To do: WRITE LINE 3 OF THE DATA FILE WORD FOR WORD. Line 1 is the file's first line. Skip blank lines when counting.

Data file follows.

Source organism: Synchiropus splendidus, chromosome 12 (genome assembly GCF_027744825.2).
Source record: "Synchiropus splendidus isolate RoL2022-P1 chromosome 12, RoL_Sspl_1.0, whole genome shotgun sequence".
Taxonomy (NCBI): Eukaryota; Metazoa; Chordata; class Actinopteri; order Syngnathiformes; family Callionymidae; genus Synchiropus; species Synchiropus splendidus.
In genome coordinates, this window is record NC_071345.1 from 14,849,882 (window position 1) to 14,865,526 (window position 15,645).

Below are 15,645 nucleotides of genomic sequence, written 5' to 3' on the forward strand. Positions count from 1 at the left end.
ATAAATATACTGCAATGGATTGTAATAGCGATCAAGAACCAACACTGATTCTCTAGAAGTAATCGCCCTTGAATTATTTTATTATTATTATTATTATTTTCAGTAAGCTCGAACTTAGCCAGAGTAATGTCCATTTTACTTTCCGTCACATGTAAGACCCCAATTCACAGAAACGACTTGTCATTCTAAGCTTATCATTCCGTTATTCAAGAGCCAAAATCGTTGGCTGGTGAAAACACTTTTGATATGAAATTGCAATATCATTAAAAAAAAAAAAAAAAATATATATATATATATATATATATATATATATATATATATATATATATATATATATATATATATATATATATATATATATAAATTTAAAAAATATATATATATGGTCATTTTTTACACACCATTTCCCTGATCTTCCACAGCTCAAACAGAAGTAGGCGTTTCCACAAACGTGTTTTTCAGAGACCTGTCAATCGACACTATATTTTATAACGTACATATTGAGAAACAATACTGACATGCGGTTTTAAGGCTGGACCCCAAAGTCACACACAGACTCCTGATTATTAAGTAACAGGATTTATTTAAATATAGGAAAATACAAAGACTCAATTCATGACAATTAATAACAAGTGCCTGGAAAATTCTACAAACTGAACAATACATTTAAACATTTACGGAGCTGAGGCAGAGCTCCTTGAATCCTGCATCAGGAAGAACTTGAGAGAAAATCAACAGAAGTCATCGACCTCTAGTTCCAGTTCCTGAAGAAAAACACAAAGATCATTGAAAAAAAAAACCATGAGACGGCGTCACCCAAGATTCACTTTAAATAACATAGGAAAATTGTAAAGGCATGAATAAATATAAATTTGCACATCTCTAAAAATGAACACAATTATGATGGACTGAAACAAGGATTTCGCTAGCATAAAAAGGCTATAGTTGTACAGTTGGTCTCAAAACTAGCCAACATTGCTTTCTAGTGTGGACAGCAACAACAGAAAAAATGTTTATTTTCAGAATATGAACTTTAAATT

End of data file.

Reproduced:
Taxonomy (NCBI): Eukaryota; Metazoa; Chordata; class Actinopteri; order Syngnathiformes; family Callionymidae; genus Synchiropus; species Synchiropus splendidus.